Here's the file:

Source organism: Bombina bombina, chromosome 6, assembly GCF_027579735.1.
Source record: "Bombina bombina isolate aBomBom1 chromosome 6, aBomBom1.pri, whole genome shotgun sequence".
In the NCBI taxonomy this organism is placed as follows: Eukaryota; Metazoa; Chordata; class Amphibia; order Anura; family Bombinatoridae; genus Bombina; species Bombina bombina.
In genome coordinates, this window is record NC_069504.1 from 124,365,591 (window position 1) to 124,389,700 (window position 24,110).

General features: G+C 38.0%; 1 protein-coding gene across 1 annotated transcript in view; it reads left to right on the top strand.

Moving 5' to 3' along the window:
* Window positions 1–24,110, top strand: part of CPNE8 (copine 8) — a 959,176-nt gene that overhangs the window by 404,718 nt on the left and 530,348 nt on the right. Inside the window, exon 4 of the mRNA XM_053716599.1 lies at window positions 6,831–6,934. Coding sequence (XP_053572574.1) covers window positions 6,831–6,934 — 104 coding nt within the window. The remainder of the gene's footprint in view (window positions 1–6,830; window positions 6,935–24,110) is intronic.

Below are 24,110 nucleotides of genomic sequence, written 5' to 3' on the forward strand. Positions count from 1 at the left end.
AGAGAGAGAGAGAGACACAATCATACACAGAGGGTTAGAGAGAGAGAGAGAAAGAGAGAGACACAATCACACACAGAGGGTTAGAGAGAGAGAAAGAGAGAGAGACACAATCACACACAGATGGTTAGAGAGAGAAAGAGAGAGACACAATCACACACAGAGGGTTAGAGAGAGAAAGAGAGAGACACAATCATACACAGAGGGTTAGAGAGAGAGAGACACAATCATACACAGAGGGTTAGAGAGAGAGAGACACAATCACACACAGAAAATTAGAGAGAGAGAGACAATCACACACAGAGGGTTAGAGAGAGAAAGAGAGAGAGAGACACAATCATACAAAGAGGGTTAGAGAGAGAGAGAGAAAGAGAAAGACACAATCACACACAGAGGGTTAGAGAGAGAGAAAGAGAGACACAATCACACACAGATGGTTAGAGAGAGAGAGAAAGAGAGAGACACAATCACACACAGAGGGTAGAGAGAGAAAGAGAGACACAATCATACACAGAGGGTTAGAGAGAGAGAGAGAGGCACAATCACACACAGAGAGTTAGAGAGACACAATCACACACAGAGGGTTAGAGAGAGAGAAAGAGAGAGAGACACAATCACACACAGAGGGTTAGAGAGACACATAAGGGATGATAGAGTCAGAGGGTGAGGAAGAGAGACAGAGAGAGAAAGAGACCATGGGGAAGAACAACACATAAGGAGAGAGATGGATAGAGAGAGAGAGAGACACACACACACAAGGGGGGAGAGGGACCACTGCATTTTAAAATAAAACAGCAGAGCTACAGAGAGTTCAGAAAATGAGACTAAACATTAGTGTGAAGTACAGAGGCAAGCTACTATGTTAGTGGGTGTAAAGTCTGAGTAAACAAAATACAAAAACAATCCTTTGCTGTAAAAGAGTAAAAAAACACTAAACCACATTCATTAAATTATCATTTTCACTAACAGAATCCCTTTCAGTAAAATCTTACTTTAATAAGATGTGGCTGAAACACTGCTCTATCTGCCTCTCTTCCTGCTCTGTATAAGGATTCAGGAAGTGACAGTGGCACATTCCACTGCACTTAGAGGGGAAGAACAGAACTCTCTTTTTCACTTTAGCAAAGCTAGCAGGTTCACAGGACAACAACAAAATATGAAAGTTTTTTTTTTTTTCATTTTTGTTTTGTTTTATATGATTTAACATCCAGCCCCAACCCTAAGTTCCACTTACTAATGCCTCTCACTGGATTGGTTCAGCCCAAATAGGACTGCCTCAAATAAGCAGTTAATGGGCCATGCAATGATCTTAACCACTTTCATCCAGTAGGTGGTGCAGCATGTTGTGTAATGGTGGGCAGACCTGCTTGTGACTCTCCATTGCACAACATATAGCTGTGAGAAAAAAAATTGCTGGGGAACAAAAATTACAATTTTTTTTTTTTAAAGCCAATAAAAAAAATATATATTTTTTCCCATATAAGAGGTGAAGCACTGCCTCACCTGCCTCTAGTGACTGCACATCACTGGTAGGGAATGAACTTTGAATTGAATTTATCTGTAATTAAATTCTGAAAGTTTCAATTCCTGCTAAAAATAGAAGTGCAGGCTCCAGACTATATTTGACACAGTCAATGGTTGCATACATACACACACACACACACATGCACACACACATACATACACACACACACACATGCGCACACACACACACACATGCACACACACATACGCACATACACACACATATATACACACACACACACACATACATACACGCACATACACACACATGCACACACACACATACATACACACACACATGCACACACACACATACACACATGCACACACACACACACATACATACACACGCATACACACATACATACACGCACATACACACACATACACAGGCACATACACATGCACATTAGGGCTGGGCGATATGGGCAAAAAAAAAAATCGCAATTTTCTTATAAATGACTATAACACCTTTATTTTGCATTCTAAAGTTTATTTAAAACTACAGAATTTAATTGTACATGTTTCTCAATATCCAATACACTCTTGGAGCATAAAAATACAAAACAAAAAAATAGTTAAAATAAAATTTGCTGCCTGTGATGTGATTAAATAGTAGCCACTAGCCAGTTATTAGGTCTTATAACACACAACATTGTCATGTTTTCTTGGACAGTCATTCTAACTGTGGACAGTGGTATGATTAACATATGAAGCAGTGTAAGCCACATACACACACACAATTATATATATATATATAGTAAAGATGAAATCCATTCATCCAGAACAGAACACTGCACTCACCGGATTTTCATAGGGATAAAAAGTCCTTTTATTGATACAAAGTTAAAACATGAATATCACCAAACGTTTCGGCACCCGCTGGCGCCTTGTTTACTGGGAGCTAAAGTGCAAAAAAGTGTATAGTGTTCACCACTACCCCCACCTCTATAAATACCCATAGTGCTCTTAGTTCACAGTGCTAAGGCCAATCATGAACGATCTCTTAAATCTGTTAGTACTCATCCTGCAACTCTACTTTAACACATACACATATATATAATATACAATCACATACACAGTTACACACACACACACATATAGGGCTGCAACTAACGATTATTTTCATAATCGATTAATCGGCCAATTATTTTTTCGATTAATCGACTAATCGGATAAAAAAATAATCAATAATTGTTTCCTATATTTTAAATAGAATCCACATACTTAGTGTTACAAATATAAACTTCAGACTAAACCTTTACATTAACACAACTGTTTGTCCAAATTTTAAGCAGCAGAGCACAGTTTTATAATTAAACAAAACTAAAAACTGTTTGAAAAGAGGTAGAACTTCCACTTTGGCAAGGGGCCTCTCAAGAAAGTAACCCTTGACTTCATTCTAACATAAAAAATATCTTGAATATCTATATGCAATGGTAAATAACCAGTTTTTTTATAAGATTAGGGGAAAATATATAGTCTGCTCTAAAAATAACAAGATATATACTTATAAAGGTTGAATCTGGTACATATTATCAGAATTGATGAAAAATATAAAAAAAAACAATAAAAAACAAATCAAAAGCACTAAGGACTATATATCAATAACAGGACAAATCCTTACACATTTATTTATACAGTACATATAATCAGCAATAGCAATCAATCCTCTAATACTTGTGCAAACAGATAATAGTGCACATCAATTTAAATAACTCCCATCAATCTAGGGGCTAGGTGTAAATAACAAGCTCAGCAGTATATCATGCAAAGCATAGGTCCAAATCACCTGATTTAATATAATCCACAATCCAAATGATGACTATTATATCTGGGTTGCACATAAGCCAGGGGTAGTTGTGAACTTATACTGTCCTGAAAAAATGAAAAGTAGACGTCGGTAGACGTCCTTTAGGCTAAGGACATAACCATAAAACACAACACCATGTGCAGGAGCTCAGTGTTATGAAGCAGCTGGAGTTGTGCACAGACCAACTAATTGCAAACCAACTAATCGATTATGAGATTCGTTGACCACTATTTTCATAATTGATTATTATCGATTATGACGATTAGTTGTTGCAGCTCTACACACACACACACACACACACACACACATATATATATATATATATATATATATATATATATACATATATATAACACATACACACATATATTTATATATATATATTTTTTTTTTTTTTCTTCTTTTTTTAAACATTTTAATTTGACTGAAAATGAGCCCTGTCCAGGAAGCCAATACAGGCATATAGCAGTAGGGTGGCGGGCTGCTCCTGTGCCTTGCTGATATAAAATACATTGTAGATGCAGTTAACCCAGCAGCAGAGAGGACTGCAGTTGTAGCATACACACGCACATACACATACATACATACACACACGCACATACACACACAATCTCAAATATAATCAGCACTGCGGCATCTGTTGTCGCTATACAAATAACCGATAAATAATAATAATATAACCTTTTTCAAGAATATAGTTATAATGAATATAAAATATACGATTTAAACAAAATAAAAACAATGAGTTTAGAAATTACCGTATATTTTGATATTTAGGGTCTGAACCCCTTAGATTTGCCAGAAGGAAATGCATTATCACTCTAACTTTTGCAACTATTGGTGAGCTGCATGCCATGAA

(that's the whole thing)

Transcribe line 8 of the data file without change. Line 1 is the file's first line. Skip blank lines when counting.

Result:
Below are 24,110 nucleotides of genomic sequence, written 5' to 3' on the forward strand. Positions count from 1 at the left end.